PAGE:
NYC paramedics overwhelmed by coronavirus cases: "We've had 9/11-type calls for eight days"

NYC EMS stretched thin battling coronavirus

A video taken outside of NYU Langone Hospital in lower Manhattan shows nine ambulances backed up in front of the emergency room, all filled with sick patients. With coronavirus cases in New York City soaring, the city's first responders are also facing massive casualties with over 260 reported cases in the FDNY, including ambulance mechanic James Villecco who died from his infection on Sunday. 

"I have never seen anything like this before in my career, or in my lifetime, to be honest," Lilian Bonsignore, chief EMS operator for the city's fire department said. 

The unprecedented amount of 911 calls the department has received so far has forced Bonsignore to tell the public, "If you are not seriously ill, seriously sick, if you are not having a true emergency stay home. Save 911 for those true emergencies."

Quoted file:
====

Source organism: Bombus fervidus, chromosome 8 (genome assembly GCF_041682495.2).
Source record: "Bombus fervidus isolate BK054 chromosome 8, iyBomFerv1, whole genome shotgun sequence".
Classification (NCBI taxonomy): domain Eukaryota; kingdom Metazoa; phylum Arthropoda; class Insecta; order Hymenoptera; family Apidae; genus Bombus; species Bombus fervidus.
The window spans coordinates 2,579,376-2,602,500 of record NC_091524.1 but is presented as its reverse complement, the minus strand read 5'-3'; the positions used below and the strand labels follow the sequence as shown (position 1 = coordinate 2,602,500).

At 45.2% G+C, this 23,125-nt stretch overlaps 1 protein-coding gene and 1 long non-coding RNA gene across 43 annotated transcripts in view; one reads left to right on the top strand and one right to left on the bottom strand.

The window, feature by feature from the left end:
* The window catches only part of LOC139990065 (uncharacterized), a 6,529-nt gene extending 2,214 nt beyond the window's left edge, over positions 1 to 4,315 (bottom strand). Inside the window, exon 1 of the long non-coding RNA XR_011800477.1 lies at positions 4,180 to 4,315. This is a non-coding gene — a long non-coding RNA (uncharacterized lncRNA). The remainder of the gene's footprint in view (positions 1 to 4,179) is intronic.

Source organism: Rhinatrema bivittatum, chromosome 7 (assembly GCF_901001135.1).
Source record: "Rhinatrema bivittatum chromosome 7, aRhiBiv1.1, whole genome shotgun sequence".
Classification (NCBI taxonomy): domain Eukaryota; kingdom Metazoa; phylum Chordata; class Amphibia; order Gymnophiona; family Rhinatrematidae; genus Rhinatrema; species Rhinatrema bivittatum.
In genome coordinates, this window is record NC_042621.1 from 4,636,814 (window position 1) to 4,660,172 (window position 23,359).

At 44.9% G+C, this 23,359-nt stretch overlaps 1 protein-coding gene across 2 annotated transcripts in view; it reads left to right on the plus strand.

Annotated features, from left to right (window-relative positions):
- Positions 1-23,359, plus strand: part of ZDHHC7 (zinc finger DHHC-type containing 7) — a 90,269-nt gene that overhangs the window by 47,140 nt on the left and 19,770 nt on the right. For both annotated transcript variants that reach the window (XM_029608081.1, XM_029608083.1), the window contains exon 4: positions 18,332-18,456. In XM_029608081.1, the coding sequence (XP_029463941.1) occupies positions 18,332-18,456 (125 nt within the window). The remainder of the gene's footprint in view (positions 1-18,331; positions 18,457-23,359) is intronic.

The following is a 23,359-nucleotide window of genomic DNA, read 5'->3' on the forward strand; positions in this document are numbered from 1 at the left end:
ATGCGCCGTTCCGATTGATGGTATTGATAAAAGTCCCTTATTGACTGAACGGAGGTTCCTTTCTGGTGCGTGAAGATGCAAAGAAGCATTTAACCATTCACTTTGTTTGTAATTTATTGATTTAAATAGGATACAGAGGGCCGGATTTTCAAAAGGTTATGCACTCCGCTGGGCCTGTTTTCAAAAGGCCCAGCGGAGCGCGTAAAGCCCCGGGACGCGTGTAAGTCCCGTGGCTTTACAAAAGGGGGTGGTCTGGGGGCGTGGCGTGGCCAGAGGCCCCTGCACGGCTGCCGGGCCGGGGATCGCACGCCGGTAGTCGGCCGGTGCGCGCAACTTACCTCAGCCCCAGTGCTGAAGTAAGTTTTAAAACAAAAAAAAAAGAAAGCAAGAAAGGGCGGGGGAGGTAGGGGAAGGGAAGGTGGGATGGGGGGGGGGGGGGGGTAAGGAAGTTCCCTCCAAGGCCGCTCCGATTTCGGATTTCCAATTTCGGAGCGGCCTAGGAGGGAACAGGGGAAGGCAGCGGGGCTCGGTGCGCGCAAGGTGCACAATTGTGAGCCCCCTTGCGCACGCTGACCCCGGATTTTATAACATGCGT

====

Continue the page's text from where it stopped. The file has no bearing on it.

With the city law enforcement and first responders being on the front lines of the pandemic's worst, their risk of exposure is high. 

"I've never seen 7,000 calls in EMS," Vice President of the FDNY EMS Officers' Union Anthony Almojera told CBS News' David Begnaud. "To give you some perspective, that's more than 9/11. So basically we've had 9/11-type calls for about eight days now."

As a lieutenant paramedic, Almojera said he had seen lines of ambulances backed up outside of hospitals "every day," although according to New York Governor Andrew Cuomo, the pandemic's peak is still ahead. 

Over 800 NYC police officers have reported coronavirus infections. Four members of the department died from their illness, including a detective who had been with the NYPD for 23 years. Nearly 5,200 uniformed members are currently out sick, though leadership vows they will continue to serve the public. 

"We are hurting, we are crying and we continue to fight. We simply have no other choice," Police Commissioner Dermot Shea said on Saturday.